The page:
News Story

Should Schools Across the State Have a Uniform Pay Scale?

A teacher in the Eau Claire School District in southwest Michigan with 15 years of experience and a master’s degree would earn $626,415 over that span.

About 200 miles away on the east side of the state, a teacher in the Troy School District who followed the exact same career path would pocket almost $381,000 more than the Eau Claire counterpart during that same 15-year span.

Even a teacher in Grandville, just 80 miles away from Eau Claire, would make about $234,000 more than the Eau Claire teacher over 15 years.

Those calculations were taken from the 2010-11 salary schedules in the respective teachers' contracts. The state of Michigan lists the average teacher’s salary in Troy at $74,162 in 2009-10, the latest year data is available. That is more than double that of Eau Claire’s average of $35,730, which was among the lowest in the state.

Salary disparity came up recently when Michigan School Superintendent Michael Flanagan said he supported a statewide, uniform pay scale.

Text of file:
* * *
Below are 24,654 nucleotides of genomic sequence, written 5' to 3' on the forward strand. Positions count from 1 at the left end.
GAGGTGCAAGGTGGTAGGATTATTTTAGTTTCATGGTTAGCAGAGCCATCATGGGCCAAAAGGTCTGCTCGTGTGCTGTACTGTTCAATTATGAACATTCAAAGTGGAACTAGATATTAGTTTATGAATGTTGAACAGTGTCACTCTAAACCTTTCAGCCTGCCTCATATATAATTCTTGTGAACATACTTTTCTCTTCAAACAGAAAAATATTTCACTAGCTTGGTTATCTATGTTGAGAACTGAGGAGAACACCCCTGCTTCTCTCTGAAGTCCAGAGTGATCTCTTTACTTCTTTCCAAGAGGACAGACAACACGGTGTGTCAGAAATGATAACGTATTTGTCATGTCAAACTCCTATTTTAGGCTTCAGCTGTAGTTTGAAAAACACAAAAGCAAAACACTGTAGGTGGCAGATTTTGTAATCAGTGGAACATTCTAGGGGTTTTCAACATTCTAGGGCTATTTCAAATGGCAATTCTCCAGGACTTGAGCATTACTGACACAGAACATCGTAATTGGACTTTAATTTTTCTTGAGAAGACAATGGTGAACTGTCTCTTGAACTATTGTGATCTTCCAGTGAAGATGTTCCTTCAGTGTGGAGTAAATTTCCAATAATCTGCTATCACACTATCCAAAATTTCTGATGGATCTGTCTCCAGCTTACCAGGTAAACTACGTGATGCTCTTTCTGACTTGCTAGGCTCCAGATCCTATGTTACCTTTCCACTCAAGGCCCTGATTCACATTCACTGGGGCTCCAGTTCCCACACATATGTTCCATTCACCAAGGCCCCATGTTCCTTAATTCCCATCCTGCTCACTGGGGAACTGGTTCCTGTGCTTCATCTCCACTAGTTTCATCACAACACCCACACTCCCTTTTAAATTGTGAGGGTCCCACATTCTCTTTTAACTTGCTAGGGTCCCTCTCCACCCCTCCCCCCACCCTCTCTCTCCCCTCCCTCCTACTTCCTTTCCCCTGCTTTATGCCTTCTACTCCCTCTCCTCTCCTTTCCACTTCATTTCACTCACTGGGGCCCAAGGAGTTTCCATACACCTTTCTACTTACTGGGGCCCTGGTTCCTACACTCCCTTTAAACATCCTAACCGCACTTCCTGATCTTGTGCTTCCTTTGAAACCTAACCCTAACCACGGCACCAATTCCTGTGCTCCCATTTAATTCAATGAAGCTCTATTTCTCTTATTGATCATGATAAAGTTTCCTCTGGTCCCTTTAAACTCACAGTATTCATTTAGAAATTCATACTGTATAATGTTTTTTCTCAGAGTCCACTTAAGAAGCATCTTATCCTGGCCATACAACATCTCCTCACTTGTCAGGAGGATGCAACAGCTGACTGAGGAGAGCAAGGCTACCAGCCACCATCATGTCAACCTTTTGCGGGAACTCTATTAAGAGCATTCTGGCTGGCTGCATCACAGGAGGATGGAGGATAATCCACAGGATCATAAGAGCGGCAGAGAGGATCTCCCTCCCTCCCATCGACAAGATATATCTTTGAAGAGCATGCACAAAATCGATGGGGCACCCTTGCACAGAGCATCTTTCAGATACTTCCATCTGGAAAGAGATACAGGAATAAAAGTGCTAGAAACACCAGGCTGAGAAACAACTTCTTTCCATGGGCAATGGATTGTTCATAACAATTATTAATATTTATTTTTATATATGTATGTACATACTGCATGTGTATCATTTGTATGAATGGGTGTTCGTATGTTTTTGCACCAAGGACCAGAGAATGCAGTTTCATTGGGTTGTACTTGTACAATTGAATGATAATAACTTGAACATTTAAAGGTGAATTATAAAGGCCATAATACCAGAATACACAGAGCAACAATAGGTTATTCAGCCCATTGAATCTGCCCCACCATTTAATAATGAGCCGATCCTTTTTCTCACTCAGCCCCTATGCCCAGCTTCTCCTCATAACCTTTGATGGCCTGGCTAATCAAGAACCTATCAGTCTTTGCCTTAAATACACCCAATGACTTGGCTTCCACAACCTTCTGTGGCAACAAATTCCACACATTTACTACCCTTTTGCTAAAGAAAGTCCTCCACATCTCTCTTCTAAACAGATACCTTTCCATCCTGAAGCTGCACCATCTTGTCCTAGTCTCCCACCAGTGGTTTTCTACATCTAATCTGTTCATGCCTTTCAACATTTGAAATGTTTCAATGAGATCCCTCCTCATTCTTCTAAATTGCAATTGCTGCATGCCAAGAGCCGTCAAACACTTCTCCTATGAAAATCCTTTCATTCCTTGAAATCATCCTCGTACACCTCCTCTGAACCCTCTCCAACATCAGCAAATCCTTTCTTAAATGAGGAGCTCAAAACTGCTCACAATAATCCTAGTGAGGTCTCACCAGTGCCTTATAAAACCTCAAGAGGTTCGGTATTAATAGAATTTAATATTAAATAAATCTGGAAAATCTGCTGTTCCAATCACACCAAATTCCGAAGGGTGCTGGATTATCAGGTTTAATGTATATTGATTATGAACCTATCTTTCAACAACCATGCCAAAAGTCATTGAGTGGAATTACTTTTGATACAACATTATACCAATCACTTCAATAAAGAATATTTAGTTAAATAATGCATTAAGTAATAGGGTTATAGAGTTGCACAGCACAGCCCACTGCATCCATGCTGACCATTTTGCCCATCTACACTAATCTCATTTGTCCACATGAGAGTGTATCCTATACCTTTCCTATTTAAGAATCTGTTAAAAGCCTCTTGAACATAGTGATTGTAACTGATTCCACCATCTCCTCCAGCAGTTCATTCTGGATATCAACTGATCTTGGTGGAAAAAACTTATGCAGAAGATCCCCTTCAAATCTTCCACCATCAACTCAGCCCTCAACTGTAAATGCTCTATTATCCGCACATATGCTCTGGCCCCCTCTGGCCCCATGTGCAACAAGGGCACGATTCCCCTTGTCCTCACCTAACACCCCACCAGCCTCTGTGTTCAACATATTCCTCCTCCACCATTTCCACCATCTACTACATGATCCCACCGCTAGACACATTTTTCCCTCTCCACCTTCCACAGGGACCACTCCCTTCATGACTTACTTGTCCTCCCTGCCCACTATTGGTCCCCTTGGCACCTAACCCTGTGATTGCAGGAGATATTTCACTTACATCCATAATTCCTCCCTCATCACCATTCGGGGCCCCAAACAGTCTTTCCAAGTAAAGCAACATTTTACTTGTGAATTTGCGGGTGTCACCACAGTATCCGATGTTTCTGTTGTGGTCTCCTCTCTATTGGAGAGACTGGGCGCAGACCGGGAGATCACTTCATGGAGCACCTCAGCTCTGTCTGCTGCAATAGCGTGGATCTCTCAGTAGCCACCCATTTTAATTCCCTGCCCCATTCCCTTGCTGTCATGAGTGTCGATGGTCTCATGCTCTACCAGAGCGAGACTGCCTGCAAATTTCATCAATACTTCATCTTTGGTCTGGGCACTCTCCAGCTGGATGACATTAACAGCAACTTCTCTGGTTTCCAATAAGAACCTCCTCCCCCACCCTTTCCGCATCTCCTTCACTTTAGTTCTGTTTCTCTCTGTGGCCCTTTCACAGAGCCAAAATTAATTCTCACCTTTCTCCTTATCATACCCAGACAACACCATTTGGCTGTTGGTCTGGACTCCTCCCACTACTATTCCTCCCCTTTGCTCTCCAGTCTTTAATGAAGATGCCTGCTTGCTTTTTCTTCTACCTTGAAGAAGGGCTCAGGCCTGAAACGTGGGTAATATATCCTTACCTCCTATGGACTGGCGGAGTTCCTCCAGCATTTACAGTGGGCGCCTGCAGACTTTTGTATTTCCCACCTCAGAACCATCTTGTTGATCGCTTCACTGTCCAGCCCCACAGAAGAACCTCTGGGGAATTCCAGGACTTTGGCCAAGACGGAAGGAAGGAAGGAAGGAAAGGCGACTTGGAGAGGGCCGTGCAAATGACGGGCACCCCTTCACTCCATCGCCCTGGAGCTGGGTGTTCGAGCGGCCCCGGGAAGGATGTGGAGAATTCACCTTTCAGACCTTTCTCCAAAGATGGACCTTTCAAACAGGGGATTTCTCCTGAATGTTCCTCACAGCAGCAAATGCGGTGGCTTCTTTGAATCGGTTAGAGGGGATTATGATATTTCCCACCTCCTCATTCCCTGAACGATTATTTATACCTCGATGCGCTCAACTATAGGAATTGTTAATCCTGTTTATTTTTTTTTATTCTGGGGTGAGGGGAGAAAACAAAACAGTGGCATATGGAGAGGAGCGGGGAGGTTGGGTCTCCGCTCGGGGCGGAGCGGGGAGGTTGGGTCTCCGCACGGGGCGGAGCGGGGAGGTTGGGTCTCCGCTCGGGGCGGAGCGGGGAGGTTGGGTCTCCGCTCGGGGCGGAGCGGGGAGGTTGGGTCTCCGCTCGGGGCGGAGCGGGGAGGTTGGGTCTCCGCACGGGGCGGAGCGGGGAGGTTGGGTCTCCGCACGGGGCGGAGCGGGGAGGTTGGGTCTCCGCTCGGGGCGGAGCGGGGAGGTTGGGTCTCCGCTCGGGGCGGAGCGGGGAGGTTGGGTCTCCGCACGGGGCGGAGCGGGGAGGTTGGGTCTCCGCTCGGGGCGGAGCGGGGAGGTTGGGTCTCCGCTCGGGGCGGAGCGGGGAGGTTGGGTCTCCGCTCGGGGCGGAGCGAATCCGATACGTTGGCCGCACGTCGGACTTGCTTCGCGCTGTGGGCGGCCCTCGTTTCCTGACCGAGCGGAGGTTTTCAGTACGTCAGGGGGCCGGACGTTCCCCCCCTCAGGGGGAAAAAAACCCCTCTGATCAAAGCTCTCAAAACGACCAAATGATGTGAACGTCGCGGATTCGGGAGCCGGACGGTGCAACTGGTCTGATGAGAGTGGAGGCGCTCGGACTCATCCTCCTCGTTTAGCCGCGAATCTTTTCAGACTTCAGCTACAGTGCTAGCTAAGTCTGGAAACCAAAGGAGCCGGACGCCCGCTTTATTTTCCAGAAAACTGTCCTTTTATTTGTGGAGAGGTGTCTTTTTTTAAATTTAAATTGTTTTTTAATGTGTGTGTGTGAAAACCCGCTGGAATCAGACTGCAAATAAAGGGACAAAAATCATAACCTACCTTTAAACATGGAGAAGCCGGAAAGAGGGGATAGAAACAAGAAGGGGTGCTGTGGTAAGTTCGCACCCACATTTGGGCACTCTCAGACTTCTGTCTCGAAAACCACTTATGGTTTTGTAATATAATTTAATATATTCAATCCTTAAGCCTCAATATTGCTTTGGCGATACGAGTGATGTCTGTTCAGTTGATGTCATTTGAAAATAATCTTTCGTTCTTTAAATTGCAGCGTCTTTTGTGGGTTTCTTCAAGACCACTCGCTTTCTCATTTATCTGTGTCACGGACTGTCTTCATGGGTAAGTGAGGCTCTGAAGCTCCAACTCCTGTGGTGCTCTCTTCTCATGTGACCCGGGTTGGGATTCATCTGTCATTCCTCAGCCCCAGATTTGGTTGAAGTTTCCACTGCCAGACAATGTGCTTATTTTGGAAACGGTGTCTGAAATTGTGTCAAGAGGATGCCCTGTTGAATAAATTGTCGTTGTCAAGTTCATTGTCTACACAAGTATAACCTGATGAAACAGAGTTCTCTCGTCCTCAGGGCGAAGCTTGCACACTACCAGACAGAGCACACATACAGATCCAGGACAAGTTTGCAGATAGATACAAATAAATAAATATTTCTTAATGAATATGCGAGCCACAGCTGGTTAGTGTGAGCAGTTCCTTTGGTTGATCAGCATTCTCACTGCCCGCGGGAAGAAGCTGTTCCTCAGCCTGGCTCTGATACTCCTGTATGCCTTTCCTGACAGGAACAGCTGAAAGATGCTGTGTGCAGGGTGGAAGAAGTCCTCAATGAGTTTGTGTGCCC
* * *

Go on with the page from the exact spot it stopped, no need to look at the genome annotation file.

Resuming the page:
Michael Van Beek, education policy director at the Mackinac Center for Public Policy, said the current system of differing pay levels is not detrimental to schools.

“In a lot of ways, it makes sense with the differing costs of living that exist throughout the state,” Van Beek said. “$50,000 a year is much different in northern Michigan than $50,000 a year in Oakland County.

“Like the state-run defined-benefit pension system for the school employees, a statewide salary schedule would force fixed costs on all districts unilaterally and reduce districts’ ability to individually manage their own unique financial situations,” Van Beek said in an email. “While it might take some of the headache out of bargaining with unions, I don’t see this being beneficial on the whole.”


See also:

Michigan Capitol Confidential Education Coverage